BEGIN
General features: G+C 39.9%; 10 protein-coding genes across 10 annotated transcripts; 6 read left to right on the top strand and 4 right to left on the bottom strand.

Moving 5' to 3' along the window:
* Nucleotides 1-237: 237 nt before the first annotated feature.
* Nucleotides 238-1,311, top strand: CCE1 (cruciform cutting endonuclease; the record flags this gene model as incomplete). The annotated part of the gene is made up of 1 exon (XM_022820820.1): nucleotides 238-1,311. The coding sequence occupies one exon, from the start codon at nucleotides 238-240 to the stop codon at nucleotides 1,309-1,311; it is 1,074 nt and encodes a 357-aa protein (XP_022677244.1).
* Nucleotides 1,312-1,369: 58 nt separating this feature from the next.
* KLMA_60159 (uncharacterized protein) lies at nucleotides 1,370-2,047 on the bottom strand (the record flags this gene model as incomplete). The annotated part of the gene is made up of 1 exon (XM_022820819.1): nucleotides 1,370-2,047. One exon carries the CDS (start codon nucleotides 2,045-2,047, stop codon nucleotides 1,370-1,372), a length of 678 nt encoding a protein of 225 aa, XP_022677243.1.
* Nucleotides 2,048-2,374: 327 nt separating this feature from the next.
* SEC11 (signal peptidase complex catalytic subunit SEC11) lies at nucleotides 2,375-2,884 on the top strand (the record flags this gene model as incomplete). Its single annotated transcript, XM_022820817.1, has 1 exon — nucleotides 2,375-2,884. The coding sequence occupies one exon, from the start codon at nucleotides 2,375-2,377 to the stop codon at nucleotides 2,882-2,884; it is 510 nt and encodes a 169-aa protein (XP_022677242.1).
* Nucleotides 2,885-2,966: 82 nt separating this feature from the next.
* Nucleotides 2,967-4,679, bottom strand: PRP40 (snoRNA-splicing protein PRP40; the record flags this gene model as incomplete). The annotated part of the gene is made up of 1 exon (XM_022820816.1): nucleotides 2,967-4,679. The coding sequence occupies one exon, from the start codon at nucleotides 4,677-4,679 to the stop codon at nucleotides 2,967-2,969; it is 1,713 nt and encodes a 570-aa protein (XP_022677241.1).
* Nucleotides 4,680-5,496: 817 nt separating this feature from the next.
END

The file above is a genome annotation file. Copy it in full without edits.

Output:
General features: G+C 39.9%; 10 protein-coding genes across 10 annotated transcripts; 6 read left to right on the top strand and 4 right to left on the bottom strand.

Moving 5' to 3' along the window:
* Nucleotides 1-237: 237 nt before the first annotated feature.
* Nucleotides 238-1,311, top strand: CCE1 (cruciform cutting endonuclease; the record flags this gene model as incomplete). The annotated part of the gene is made up of 1 exon (XM_022820820.1): nucleotides 238-1,311. The coding sequence occupies one exon, from the start codon at nucleotides 238-240 to the stop codon at nucleotides 1,309-1,311; it is 1,074 nt and encodes a 357-aa protein (XP_022677244.1).
* Nucleotides 1,312-1,369: 58 nt separating this feature from the next.
* KLMA_60159 (uncharacterized protein) lies at nucleotides 1,370-2,047 on the bottom strand (the record flags this gene model as incomplete). The annotated part of the gene is made up of 1 exon (XM_022820819.1): nucleotides 1,370-2,047. One exon carries the CDS (start codon nucleotides 2,045-2,047, stop codon nucleotides 1,370-1,372), a length of 678 nt encoding a protein of 225 aa, XP_022677243.1.
* Nucleotides 2,048-2,374: 327 nt separating this feature from the next.
* SEC11 (signal peptidase complex catalytic subunit SEC11) lies at nucleotides 2,375-2,884 on the top strand (the record flags this gene model as incomplete). Its single annotated transcript, XM_022820817.1, has 1 exon — nucleotides 2,375-2,884. The coding sequence occupies one exon, from the start codon at nucleotides 2,375-2,377 to the stop codon at nucleotides 2,882-2,884; it is 510 nt and encodes a 169-aa protein (XP_022677242.1).
* Nucleotides 2,885-2,966: 82 nt separating this feature from the next.
* Nucleotides 2,967-4,679, bottom strand: PRP40 (snoRNA-splicing protein PRP40; the record flags this gene model as incomplete). The annotated part of the gene is made up of 1 exon (XM_022820816.1): nucleotides 2,967-4,679. The coding sequence occupies one exon, from the start codon at nucleotides 4,677-4,679 to the stop codon at nucleotides 2,967-2,969; it is 1,713 nt and encodes a 570-aa protein (XP_022677241.1).
* Nucleotides 4,680-5,496: 817 nt separating this feature from the next.